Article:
As I suspected, my blood trail showed up very clearly a minute after being laid down.  From five to ten yards, I could see every twist and turn in the trail through the Tracker 2. Same with my blood spots.

The real test came ten minutes later when I returned and re-examined the trails and spots. The Tracker 2 still revealed them fine. Yes, the lines and spots were fainter than they’d been ten minutes before, the ground and air having cooled the liquid considerably. But had I waited ten minutes after taking my shot to track down my animal?  I still would’ve been able to follow a trail and/or spots pretty easily.

Same blood trail ten minutes later: fainter but still detectable, even on the Frozen Tundra of Wisconsin.

If the ground and air were warmer, the Tracker 2 would reveal the blood trail and spots for a good deal longer.

NOTE: my photographs of the “blood,” as well as animals, were taken with my cell phone, with me holding the cell in one cold hand and the Tracker 2 in the other. I did the best I could, but the photos are nowhere as clear as the actual images I saw through the Tracker 2. (I wonder if there’s an attachment that would make cell pics easier?)

I followed up this test by driving back roads outside of town looking for some warm-bodied animals. Of course, there’s never a deer standing in the middle of an open field at 10PM when you need it.

I ended up going to our local zoo, which contains a ten-acre high fence enclosure. Different sections within the fence hold bison, elk and whitetails.

I first went to the zoo with my Leupold RX-1200 DNA range finder, recording various distances from the fence line to, for example, feeding stations. Those distances ranged from 80 to 250 yards. Then I came back that night, another cold one at 14 degrees.

The deer and elk were nowhere to be found (bedded down in their shelters, no doubt), but the five bison didn’t give a damn about the cold. They were out and moving.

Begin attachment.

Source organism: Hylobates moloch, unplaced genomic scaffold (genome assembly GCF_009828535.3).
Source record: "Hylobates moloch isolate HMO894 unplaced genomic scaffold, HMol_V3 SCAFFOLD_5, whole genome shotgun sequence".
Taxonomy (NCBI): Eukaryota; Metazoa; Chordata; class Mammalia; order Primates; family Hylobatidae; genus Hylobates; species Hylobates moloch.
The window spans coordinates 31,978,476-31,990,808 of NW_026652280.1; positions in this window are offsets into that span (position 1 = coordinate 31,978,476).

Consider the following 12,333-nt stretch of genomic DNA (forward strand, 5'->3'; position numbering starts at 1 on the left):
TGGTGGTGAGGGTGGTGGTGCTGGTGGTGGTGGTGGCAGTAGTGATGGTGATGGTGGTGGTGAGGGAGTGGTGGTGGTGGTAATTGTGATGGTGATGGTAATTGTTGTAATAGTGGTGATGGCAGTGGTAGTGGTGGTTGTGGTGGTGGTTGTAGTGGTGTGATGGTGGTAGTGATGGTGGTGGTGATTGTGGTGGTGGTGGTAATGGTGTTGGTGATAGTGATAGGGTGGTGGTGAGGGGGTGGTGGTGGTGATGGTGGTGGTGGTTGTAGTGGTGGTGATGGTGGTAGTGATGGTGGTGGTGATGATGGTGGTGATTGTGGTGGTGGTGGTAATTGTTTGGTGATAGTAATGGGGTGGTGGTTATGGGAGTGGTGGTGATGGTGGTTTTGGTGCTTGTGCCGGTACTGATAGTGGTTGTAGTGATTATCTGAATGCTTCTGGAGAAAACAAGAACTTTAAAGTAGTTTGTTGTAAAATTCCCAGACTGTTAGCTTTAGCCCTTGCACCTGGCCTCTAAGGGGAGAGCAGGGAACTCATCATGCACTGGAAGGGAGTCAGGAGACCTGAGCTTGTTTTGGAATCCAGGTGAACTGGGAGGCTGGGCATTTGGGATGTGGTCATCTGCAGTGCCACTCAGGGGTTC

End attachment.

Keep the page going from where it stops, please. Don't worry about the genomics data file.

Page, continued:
At 150 yards, I had no problem delineating the outline that clearly said, “This is a bison.”  At 200 yards, they were large, elongated images. At 250 yards, they were essentially blobs.

 

At 125 yards and at 3x magnification, four bison (two clumped together on right) seen through the LTO Tracker 2.

 

I don’t doubt the Tracker 2 can spot a blob at 500 to 600 yards that indicate a warm object. But to ID a deer at 250 yards? I couldn’t do it, not when a huge bison at 200 yards was an elongated image.

The Tracker 2 has a digital magnification built into the unit. The unit starts off at 1x, but press the center button atop the rear screen and it pops up to 1.5x. Press again for 3X, then 5x, and finally 7x.

That magnification was a real aid from 1.5x and 3x. I found myself scanning at 1.5x most of the time and moving to 3x when I spotted something. But the problem with the 5x and 7x is the images became so grainy, almost all detail was lost when the object was over 200 yards distant.

 

A single bison at 200 yards, 3x magnification, through the Tracker 2.

 

Leupold’s Beacon mode worked fine; it evened out the background clutter in the screen and pulled forward the heat signature of the object. But not at larger distances. Again, up to 200 yards and the Beacon mode works nicely. Past it and the images become very indistinct.

 

In Leupold’s Beacon Mode, five bison at 100 yards with the Tracker 2.

And since the Tracker 2 is thermal (not night vision) and identifies heat sources, you can use it during the day as well as the night.

A compact unit, the LTO Tracker 2 should be especially useful to those of us who hunt in and around big woods and thicker vegetation. The Beacon Mode will be a plus in these more cluttered locales. And, while we’d all like to drop every game animal where it stands, even a solidly hit animal can run a couple hundred yards before toppling over. In these cases, the blood tracking ability of the LTO Tracker 2 will shine.

SPECS:  LTO Leupold Tracker 2 (as tested)

Display Resolution: 240×204
Thermal Sensor: 206×156
Digital Zoom: 7x
Field Of View: 14 degrees
Weight (oz): 7
Length (in): 5.5
Frame Rate: 30Hz
Display: 1.2″ Flat Bottom AMOLED
Detection Distance: 600 yards
Color Palettes: 6
Startup Time: 5 seconds
Power Source:  One CR123 Battery
Battery Life: 10 hours
MSRP:  $1,039.99

VIsit Leupold Optics for more information by clicking HERE.

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About the author: Brian McCombie writes about hunting and firearms, people and places, for a variety of publications including American Hunter, Shooting Illustrated, and SHOT Business. He loves hog hunting, 1911’s chambered in 10MM and .45 ACP, and the Chicago Bears.

{ 1 comment… add one }
  • Steven Steenhout January 21, 2019, 12:28 pm

    Love Leupold products. These thermal tracker monocular should be weapon mountable, for $1k and up, Leupold should getter done.